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NEW YORK TIMES (U.S.), THE BBC (UK)

Worldcrunch

BEIJING - China's foreign ministry Friday blocked access to the website of the New York Times in response to the newspaper's investigation into the wealth of Chinese premier Wen Jiabao's family.

The article by David Barboza, which was published late Thursday, reported that Wen's extended family have assets exceeding $2.7 billion; thus destroying his image as an ordinary leader with the common touch. Beijing called the report a "smear."

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Photo courtesy of World Economic Forum

A foreign ministry spokesman Hong Lei said, "Some reports smear China and have ulterior motives."

The New York Times's main website and its Chinese-language service have been blocked in the country. The government has also censored any searches for the news organization on English or Chinese microblogs.

"China manages the Internet in accordance with laws and rules," Hong told reporters during a press briefing.

A spokesperson for the New York Times said that they hoped full service to the newspaper in China would be restored shortly. However, as the news organization allows users to download a PDF file, the article is expected to circulate anyway.

The investigative report found that Wen's family has acquired holdings in property, insurance and construction firms during his 10-year premiership, which will end on November 8 during the country's transition of power.

"In many cases, the names of the relatives have been hidden behind layers of partnerships and investment vehicles involving friends, work colleagues and business partners. Untangling their financial holdings provides an unusually detailed look at how politically connected people have profited from being at the intersection of government and business as state influence and private wealth converge in China’s fast-growing economy," the New York Times reports.

The report was based on the family holdings from 1992-2012, and no assets were found in Wen's name.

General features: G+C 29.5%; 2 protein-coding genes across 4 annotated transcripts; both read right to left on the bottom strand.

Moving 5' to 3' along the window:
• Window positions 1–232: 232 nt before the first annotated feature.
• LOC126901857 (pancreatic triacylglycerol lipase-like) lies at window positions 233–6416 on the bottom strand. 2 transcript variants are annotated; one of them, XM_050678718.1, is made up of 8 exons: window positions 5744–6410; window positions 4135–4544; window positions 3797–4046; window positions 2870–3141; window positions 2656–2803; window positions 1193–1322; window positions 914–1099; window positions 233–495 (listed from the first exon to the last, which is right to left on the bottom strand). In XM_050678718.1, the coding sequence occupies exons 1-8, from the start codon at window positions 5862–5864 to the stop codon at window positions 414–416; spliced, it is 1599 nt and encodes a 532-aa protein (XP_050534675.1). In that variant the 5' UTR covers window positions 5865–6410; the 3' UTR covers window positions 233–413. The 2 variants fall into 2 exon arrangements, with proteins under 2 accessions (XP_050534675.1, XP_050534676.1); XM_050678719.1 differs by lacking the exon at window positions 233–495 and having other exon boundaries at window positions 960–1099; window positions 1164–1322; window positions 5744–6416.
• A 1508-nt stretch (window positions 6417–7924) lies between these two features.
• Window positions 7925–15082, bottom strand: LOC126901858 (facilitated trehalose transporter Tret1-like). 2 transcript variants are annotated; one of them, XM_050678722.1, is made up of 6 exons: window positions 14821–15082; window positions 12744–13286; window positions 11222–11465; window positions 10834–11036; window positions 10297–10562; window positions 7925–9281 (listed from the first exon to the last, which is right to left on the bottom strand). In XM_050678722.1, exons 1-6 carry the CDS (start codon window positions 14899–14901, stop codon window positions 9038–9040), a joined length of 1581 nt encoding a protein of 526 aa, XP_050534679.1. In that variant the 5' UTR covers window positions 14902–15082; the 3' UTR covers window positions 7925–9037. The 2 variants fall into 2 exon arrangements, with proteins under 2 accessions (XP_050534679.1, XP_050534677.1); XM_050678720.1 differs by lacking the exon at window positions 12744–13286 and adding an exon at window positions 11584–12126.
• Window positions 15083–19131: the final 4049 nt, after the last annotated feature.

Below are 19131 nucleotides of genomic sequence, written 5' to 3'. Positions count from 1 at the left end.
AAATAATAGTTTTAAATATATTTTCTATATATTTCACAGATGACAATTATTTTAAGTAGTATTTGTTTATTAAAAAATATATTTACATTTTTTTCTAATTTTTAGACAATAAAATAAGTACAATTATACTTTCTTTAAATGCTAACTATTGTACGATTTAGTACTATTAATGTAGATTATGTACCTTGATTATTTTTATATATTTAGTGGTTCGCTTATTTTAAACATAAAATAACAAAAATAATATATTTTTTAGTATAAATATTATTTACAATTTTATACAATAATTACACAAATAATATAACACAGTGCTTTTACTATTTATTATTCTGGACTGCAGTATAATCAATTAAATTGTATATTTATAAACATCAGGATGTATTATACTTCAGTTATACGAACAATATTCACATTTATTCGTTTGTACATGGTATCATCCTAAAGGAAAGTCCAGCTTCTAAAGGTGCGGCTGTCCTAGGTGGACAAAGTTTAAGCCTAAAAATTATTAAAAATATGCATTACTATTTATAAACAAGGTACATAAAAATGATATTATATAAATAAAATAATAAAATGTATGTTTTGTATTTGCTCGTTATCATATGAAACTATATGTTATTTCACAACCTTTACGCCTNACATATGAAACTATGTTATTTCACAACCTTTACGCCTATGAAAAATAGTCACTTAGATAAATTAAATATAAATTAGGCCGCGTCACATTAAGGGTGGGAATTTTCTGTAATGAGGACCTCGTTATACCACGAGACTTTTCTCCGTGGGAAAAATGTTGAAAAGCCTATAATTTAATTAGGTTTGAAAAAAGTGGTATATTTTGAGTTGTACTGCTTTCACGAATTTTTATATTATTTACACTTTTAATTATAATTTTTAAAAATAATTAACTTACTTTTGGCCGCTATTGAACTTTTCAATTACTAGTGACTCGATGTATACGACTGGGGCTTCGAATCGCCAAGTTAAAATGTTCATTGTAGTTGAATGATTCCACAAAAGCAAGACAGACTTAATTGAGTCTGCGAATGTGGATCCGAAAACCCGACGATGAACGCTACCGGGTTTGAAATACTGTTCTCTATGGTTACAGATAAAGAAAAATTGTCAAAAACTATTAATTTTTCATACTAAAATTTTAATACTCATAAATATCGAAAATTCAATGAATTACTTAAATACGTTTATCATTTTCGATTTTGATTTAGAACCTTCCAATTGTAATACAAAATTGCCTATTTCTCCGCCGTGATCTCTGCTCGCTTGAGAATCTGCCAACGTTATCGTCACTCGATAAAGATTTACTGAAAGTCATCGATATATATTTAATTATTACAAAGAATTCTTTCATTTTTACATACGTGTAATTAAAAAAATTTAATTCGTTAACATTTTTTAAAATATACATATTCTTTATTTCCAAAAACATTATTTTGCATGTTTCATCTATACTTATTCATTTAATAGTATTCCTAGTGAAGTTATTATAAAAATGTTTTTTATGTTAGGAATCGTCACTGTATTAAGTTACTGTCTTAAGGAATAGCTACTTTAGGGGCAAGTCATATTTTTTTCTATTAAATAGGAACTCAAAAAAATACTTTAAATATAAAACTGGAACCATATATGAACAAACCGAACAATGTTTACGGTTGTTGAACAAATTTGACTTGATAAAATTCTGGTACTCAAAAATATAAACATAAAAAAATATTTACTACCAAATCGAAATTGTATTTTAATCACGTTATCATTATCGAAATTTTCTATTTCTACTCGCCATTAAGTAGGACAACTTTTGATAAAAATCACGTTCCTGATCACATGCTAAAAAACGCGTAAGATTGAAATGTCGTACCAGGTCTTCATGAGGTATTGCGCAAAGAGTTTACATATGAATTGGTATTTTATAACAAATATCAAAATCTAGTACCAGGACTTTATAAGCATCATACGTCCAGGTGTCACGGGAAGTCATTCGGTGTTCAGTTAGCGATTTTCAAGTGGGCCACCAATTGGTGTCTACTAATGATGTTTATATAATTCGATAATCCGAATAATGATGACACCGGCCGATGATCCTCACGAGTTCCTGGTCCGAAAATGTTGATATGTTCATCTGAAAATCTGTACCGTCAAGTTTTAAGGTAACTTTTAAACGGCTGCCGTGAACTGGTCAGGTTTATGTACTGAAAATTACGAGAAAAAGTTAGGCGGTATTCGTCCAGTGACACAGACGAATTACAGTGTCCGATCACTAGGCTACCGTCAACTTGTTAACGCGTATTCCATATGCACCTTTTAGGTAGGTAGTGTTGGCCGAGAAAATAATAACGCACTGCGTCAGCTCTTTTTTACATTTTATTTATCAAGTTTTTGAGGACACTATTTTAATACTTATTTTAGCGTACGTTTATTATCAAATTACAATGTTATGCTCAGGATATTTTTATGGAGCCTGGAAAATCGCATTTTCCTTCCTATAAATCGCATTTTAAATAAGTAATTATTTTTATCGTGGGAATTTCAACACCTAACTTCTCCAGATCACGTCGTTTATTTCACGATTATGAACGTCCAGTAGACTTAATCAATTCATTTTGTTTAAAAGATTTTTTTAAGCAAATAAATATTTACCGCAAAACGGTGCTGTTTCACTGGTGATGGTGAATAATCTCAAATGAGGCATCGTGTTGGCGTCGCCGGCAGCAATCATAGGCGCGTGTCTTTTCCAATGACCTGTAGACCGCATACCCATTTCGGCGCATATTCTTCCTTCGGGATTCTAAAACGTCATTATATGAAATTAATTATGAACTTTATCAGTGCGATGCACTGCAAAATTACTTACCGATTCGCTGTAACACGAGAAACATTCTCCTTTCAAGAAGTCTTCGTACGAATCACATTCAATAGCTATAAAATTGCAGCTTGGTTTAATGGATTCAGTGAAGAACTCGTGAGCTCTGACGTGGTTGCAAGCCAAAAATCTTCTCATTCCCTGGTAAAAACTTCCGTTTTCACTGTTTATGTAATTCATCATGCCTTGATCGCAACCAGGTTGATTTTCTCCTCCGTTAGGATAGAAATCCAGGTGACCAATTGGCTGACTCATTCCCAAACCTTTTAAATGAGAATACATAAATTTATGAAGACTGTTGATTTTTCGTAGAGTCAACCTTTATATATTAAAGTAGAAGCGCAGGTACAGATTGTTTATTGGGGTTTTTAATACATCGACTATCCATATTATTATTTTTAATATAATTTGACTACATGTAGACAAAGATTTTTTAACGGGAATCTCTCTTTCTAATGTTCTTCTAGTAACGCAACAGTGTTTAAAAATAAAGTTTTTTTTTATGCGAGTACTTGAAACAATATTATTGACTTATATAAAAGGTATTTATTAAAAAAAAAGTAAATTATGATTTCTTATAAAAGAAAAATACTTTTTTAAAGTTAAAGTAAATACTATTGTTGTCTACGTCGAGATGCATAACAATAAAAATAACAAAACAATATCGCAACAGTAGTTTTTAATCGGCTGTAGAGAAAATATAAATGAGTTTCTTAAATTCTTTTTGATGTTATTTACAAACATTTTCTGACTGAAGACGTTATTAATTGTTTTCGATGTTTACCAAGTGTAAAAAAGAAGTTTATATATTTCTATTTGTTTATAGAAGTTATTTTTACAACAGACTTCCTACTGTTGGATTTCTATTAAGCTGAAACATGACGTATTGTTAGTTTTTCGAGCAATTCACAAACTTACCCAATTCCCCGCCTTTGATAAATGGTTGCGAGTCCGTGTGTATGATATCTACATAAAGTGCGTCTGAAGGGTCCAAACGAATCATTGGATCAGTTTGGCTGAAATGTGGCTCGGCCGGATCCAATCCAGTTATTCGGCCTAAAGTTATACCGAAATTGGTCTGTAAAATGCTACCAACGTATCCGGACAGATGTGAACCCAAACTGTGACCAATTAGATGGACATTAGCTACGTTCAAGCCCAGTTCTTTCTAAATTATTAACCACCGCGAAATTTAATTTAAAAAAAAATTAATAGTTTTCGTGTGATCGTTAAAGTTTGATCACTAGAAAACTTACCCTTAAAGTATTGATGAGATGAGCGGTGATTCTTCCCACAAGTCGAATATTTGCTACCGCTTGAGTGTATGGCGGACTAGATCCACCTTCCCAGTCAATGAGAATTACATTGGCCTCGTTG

The image below is a screenshot of the details of the Wen family:

"Often referred to as "Grandpa Wen" by state media, the premier is one of the few senior Chinese politicians with the popular touch, usually the first to appear at the side of victims of earthquakes or other disasters as a kind of consoler-in-chief. But there have long been rumors that his decade in the job has brought more tangible benefits to his immediate family, and now the New York Times has put a figure on it," reports John Sudworth, the BBC's Shanghai correspondent.

The report is yet another blow for the scandal ridden political elite in China. The Bloomberg website was also blocked earlier this year when it revealed the multi-million dollar assets of Xi Jinping's family and the $136 million in accumulated assets by disgraced politician Bo Xilai.

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Society

Colombia Celebrates Its Beloved Drug For The Ages, Coffee

This essential morning drink for millions worldwide was once considered an addictive menace, earning itself a ban on pain of death in the Islamic world.

Colombia's star product: coffee beans.

Julián López de Mesa Samudio

-Essay-

BOGOTÁ — October 1st is International Coffee Day. Recently it seems as if every day of the calendar year commemorates something — but for Colombia, coffee is indeed special.

For almost a century now we have largely tied our national destiny, culture and image abroad to this drink. Indeed it isn't just Colombia's star product, it became through the course of the 20th century the world's favorite beverage — and the most commonly used drug to boost work output.

Precisely for its stimulating qualities — and for being a mild drug — coffee was not always celebrated, and its history is peppered with the kinds of bans, restrictions and penalties imposed on the 'evil' drugs of today.

Keep reading...Show less

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